(CLEVELAND) -- Steve Stephens, the suspect in the Cleveland, Ohio, Facebook killing, shot and killed himself after a brief pursuit in Erie County, Pennsylvania, this morning, the Pennsylvania State Police said.
Stephens allegedly killed 74-year-old Robert Godwin Sr. in Cleveland Sunday afternoon and later posted a video of the killing on Facebook, according to police.
Stephens, who was considered armed and dangerous, had been on the run since Sunday. The manhunt was nationwide and billboards around the country have been plastered with Stephens' photo.
Shortly after 11 a.m. Tuesday, Pennsylvania State Police received a tip that the vehicle police were looking for in connection to Stephens was in a McDonald’s parking lot near Erie, Pennsylvania, about 100 miles northeast of Cleveland, Cleveland Police Chief Calvin Williams said at a news conference this morning.
It was a McDonald's employee who called police after recognizing Stephens while he went through the drive-thru this morning, ABC affiliate WEWS-TV in Cleveland reported.
The fast food chain confirmed that the employee alerted police to Stephens, applauding the crew members in a statement to ABC News.
"We applaud the crew members at this McDonald’s restaurant who recognized the suspect and did the right thing by quickly alerting the authorities of his location," a spokesperson for McDonald's said. "Our thoughts and prayers are with the victim’s loved ones and all of those impacted by this horrific crime."
Officers responded and the driver of the car fled, leading police on a roughly two-mile pursuit, police said.
Police used a PIT maneuver –- a law enforcement technique used to stop fleeing cars -- to disable Stephens’ car, the Pennsylvania State Police said, and “as the vehicle was spinning out of control from the PIT maneuver, Stephens pulled a pistol and shot himself in the head."
Stephens was pronounced dead at the scene, police said.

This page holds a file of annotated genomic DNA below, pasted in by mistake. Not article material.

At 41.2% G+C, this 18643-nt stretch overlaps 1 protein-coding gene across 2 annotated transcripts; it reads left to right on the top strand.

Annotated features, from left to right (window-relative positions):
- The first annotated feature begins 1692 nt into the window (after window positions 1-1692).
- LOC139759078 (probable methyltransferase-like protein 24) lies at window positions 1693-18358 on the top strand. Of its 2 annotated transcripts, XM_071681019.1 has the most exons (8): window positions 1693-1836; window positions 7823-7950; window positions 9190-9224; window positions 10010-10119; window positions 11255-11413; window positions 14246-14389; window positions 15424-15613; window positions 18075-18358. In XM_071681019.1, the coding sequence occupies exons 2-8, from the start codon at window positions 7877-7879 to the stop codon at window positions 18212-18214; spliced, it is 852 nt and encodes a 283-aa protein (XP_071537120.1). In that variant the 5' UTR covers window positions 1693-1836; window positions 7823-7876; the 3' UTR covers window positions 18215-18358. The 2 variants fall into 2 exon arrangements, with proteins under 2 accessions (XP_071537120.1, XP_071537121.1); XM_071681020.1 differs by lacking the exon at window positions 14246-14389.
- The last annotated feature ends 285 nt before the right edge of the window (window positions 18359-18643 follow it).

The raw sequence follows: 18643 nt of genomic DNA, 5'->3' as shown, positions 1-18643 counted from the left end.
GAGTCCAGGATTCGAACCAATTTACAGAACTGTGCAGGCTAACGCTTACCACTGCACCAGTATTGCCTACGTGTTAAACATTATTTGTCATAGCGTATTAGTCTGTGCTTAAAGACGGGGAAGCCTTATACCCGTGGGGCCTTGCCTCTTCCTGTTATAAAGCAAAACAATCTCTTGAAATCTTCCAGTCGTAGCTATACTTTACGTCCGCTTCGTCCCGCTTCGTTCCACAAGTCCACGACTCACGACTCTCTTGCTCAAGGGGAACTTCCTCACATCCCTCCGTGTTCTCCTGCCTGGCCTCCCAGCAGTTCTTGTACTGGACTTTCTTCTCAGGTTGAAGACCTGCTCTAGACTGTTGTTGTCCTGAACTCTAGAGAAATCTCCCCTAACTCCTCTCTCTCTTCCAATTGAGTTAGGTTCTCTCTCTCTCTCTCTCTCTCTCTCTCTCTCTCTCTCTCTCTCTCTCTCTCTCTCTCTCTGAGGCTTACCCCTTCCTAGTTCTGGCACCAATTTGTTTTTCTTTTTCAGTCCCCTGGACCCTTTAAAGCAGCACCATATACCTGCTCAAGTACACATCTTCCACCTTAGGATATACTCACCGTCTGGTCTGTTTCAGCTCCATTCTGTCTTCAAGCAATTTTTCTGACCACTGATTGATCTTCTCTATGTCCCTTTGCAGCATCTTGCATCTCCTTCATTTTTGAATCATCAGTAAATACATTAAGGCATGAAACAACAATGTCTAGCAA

"We're grateful this ended," Williams said, adding, "We would have preferred it not ended this way. There are a lot of questions for the family and the city in general that they would have had for Steve as to why this transpired."
The investigation is ongoing, police said.
The Pennsylvania State Police said this afternoon it is not clear if Stephens had been in the Erie area since Sunday.
On Sunday night Erie police said that a ping from Stephens’ phone was detected on the east side of Erie County, though Stephens wasn't sighted in the area until Tuesday.
"We searched that area initially on Sunday when we got that ping in that area," Williams said Tuesday. "We were in a process today of going back and doing a more thorough search of that area."
Police do not know if anyone was harboring Stephens, Williams said.
"There are a lot of places to hide" in the Erie area, Williams added. "There are a lot of remote areas, a lot of woods, farms, barns, things like that. So until we can get our investigators up there to confer with the officers, look in the vehicle itself, track back some people that may have seen him along the way today, we won't actually know where he was."
Stephens claimed to have committed multiple homicides, according to police, but no additional victims have been found.
Godwin's daughter, Tonya Godwin Baines, told ABC News Monday that the video "forever will be in my mind because I saw the fear in my father's eyes."
Baines said it "feels like our heart is just ripped out of our chest. For somebody to brutally murder my father like that is unbelievable."
Baines said her father was the epitome of a family man who "would give you the shirt off his back."
"He taught us about God, he taught us love, forgiveness. Just to know that I will never ever hear my father's voice again is devastating," Baines said.
"We can never replace him," she added, crying. "A part of us died with him."
Her sister, Debbie Godwin, told ABC News, "I truly can say I don't even feel any animosity against the guy that killed my father.
"I'm glad that my parents taught us to love people and to forgive even when they do us wrong," she said. "My dad would be the kind of person that would say, 'You gotta forgive.'"
At a news conference this morning Cleveland Mayor Frank Jackson thanked the Godwin family "for their leadership" and "showing us the way in this situation."
Jackson said the family "demonstrated even in this tragedy ... that they have forgiven and that they have come together."
"They’ve asked us as a community to forgive and to begin to heal," Jackson said. "Because what happened on Easter Sunday was traumatic."
This story is developing. Please check back for more updates.
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